Also, I do not consider it a matter of either/or, but a matter of degree. For example, I suspect Germany and Japan have more pro-social populations, whilst the USA and the UK have less pro-social populations. That would explain the differences in their political economy. Then there are those societies having agents who punish cooperative behaviour ! (Cf Hermann, Thöni, Gächter 2008)

{{{ It’s a logical impossibility to construct a functional society that produces costly public goods with rational agents who maximize solely their own material benefits }}}

No, it’s not logically impossible. Cf the folk theorem(s). If agents are far-sighted and patient enough, then they know the long-term payoffs are higher with cooperation. If you add intelligence to the mix, it’s even more possible (logically).

( It also depends on the technology of the society. If your technology is stagnant, the payoffs are different. In that case, it may be better to loot than to cooperate in production. )

In practise, you only need a part of the population to be farsighted, patient, and intelligent. Such people create, support, and maintain the rules of the game with enforcement mechanisms — out of their own self-interest. The rest of the population can be potential free riders (your “knaves”) who are only kept in line through a credible fear of punishment.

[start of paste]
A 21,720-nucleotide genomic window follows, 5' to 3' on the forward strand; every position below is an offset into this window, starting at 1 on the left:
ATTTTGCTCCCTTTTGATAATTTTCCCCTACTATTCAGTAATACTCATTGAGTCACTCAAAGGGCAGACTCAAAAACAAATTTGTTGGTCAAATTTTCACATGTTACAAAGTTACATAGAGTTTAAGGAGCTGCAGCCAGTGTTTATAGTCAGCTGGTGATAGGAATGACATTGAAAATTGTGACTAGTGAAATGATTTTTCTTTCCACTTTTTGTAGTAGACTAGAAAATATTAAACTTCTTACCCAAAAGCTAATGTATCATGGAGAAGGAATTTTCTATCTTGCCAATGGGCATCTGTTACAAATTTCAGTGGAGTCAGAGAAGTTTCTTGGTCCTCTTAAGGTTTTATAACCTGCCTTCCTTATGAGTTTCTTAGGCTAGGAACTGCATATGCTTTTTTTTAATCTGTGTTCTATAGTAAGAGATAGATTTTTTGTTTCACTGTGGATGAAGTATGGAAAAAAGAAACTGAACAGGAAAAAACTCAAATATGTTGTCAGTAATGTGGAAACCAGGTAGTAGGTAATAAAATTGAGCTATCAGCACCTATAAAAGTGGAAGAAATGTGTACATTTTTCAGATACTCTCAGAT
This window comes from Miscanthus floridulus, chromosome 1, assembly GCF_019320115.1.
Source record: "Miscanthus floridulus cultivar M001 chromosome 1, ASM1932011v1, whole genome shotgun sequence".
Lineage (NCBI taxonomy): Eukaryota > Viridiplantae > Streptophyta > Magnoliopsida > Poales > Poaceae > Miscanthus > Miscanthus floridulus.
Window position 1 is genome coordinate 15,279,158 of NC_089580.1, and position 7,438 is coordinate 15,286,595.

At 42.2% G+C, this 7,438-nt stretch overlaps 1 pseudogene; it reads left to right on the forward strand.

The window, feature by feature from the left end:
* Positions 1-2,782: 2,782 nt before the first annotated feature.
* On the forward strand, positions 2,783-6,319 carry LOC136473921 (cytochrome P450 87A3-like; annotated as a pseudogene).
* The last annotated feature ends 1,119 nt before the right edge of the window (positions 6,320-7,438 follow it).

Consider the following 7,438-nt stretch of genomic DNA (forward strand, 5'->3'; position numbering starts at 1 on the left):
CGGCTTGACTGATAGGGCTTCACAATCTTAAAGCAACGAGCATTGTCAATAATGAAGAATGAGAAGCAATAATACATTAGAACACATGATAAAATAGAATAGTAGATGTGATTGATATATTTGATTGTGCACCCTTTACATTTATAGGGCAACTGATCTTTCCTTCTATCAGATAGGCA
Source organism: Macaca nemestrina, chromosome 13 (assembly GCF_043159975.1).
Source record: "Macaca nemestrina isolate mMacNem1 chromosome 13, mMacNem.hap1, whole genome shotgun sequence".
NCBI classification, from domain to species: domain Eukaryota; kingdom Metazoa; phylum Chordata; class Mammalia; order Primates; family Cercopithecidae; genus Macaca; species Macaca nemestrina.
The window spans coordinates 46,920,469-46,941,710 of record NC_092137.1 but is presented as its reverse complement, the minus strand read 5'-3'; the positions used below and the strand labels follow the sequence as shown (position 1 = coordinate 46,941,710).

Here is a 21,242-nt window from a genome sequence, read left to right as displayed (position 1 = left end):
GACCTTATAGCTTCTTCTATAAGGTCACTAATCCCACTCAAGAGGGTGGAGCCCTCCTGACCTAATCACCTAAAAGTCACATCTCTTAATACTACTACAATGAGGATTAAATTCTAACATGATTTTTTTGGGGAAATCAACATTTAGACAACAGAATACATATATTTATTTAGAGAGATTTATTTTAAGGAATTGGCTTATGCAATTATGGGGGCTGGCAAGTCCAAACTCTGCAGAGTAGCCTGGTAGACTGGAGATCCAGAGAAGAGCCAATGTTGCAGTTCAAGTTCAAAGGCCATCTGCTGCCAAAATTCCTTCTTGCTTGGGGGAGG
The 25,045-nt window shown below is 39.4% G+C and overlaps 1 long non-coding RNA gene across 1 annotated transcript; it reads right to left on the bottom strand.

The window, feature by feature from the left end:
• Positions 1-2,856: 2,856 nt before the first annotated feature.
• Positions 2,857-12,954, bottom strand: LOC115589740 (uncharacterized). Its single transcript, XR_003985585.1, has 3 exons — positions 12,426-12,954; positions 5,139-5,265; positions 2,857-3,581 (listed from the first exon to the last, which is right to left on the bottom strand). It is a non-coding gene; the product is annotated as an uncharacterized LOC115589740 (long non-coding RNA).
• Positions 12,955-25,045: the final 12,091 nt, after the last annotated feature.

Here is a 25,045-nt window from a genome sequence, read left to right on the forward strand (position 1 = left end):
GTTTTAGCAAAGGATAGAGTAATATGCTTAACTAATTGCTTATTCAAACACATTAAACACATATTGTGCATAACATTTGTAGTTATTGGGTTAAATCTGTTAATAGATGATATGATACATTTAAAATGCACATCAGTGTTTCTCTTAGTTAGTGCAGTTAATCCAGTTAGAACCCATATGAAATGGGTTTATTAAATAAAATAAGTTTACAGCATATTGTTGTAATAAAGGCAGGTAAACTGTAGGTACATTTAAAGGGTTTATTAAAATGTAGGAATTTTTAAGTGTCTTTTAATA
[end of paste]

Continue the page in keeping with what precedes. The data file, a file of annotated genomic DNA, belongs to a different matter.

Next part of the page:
Do bankers, lawyers, bureaucrats, etc. comply with insider trading laws because they have pro-social values ? Or do they have a well-founded fear of being caught and punished ? Yet those kinds of elites in well-functioning societies support such impartial rules of the game, because they realise their long-term self-interest is served by them.

So there’s no “infinite regress” of collective action problems — as long as there is a class of people in power who have a vested interest in the rules of the game and who keep the rest of the population in line.

Again, the above is only as a matter of logic, not of fact. For the empirics, the within-population distribution of psychological traits like intelligence, time preference, etc. matters.

And I think this view actually fits the institutional history and political economy of successful countries better than your view.